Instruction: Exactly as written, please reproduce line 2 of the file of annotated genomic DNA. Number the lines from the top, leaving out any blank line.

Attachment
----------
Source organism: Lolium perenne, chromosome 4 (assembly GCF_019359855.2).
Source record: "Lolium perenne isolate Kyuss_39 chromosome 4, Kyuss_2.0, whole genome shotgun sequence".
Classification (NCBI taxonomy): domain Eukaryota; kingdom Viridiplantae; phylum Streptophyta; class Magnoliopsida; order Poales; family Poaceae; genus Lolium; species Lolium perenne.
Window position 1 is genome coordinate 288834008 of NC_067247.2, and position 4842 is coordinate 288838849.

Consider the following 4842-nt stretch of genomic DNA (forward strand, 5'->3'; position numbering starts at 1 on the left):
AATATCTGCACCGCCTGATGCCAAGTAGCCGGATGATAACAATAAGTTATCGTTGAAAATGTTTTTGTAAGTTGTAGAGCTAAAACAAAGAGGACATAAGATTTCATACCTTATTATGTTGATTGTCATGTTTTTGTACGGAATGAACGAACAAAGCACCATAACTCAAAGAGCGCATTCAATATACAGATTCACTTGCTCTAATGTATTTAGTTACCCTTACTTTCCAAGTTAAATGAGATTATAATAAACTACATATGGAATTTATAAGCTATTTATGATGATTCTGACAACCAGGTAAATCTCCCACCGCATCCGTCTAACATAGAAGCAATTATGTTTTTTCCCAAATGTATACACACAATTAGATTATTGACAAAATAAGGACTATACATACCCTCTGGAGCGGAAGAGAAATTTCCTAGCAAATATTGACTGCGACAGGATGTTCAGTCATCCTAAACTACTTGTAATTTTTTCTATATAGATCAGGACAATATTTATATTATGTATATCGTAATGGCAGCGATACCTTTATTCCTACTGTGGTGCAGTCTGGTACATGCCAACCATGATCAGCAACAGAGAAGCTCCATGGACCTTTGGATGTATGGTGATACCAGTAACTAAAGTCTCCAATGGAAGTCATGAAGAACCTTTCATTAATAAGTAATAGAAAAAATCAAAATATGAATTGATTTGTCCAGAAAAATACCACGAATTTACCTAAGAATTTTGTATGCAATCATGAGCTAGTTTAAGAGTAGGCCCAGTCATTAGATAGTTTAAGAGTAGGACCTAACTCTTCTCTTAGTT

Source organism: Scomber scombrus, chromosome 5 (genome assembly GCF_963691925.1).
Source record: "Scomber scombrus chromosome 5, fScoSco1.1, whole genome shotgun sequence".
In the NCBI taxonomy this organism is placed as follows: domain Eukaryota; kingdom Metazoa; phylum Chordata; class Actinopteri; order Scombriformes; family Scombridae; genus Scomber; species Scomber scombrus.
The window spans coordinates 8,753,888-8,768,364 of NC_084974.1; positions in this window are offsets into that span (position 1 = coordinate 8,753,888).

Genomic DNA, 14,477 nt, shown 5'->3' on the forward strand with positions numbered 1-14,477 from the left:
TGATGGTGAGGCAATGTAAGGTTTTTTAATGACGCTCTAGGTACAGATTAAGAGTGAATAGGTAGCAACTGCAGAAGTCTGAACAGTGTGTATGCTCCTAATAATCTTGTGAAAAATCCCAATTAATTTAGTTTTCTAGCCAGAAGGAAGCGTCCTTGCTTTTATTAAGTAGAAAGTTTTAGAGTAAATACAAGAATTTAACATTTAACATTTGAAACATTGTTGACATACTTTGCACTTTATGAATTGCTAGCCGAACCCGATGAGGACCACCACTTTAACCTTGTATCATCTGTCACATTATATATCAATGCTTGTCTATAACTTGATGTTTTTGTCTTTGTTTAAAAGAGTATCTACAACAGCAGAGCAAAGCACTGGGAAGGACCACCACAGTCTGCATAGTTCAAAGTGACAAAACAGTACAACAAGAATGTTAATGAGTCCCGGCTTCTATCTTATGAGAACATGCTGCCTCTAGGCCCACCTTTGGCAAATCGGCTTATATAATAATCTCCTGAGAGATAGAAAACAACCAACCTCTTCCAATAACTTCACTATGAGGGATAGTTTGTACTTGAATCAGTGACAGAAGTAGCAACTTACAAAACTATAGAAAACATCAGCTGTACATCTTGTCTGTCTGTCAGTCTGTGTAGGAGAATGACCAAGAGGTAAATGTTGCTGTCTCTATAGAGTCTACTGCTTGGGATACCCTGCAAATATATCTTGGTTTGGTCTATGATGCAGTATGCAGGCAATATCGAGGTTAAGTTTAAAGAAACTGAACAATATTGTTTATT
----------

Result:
Source record: "Lolium perenne isolate Kyuss_39 chromosome 4, Kyuss_2.0, whole genome shotgun sequence".